At this point you need to be able to use more backstay to further flatten the mainsail, which requires more D2 tension to stop over-bending the lower rig. We move the D2’s to 30, and to allow for this amount of tension without over-straightening at lower backstay tension or getting an inverse bend in the rig, we tighten the V1’s to 31.

You should find you can carry this set-up into quite breezy conditions, as you can use a lot of backstay when you need to lose power to really flatten the mainsail off. In the lulls, easing the backstay powers everything back up nicely, so the primary controls become backstay and mainsheet, as you’ll find the leech profile changes massively at the different extremes of the backstay position and as the wind strength changes.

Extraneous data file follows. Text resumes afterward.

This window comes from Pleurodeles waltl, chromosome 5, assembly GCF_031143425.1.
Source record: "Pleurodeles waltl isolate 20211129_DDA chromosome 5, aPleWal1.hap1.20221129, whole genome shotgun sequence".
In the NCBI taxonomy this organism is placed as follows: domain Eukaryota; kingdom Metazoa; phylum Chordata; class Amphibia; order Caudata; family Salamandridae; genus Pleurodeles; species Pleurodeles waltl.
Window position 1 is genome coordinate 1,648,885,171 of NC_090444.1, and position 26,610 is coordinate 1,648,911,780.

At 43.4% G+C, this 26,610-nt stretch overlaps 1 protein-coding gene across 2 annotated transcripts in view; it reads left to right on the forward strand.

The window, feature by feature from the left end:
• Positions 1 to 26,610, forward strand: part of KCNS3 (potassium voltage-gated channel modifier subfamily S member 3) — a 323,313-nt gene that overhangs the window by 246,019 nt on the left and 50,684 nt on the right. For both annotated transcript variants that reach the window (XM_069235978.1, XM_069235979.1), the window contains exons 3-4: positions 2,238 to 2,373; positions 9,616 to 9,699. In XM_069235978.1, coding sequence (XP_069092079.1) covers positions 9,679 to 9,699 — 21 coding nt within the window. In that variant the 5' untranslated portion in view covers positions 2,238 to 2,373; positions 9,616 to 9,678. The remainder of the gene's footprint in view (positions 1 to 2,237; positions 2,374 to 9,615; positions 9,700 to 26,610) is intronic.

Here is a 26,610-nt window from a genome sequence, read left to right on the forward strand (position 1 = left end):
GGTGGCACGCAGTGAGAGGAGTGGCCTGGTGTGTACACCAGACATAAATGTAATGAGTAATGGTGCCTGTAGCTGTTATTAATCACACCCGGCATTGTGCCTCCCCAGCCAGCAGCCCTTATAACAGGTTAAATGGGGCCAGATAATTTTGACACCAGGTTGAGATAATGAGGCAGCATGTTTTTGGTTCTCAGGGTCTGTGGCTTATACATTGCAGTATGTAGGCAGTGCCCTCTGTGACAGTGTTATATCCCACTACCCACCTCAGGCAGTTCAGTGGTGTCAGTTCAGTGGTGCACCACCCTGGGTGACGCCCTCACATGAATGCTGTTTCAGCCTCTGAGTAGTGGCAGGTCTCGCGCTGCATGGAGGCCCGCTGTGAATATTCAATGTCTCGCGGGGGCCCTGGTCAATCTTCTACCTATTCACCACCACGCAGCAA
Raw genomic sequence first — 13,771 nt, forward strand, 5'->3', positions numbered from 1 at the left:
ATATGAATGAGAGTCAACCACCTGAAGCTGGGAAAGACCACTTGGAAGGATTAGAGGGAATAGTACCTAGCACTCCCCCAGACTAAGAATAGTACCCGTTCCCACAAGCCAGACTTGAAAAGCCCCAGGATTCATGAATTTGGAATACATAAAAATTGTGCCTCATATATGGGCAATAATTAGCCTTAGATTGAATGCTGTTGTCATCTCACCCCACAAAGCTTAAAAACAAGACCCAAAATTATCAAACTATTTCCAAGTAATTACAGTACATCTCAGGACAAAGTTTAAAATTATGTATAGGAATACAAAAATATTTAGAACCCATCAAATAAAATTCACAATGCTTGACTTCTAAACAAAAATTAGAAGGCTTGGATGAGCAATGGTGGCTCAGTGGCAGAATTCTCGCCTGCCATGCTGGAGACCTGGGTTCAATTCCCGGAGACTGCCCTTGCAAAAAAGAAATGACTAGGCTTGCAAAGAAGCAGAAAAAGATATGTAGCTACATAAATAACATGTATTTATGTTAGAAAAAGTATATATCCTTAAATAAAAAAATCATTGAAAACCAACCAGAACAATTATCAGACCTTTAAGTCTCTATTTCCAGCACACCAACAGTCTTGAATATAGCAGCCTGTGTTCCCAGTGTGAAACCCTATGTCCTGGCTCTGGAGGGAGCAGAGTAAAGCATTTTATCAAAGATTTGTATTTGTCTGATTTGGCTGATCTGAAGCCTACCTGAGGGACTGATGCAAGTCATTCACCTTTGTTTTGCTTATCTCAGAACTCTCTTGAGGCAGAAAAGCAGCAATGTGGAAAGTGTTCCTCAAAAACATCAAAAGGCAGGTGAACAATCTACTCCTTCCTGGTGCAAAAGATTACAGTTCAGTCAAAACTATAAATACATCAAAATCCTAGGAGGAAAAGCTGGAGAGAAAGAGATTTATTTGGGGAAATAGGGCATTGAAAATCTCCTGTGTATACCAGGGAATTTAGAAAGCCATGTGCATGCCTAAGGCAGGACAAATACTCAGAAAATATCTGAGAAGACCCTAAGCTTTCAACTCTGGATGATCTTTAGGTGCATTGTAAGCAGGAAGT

Strong wind (always overpowered)

When you are continually overpowered and never releasing backstay on the 31/30 setting, you are likely to benefit from de-powering further. We move the V1 tension to 36 to tighten the jib luff and the maximum D2 we can carry at this tension without over straightening the rig at 34.

Again, backstay should be on tight before you do anything else to de-power the mainsail. If you need to de-power further, you can release some mainsheet to twist off the top of the leech. The next step we use is to down-track the traveller so that the car is about on the centreline and then beyond that we use some vang to flatten the lower part of the mainsail.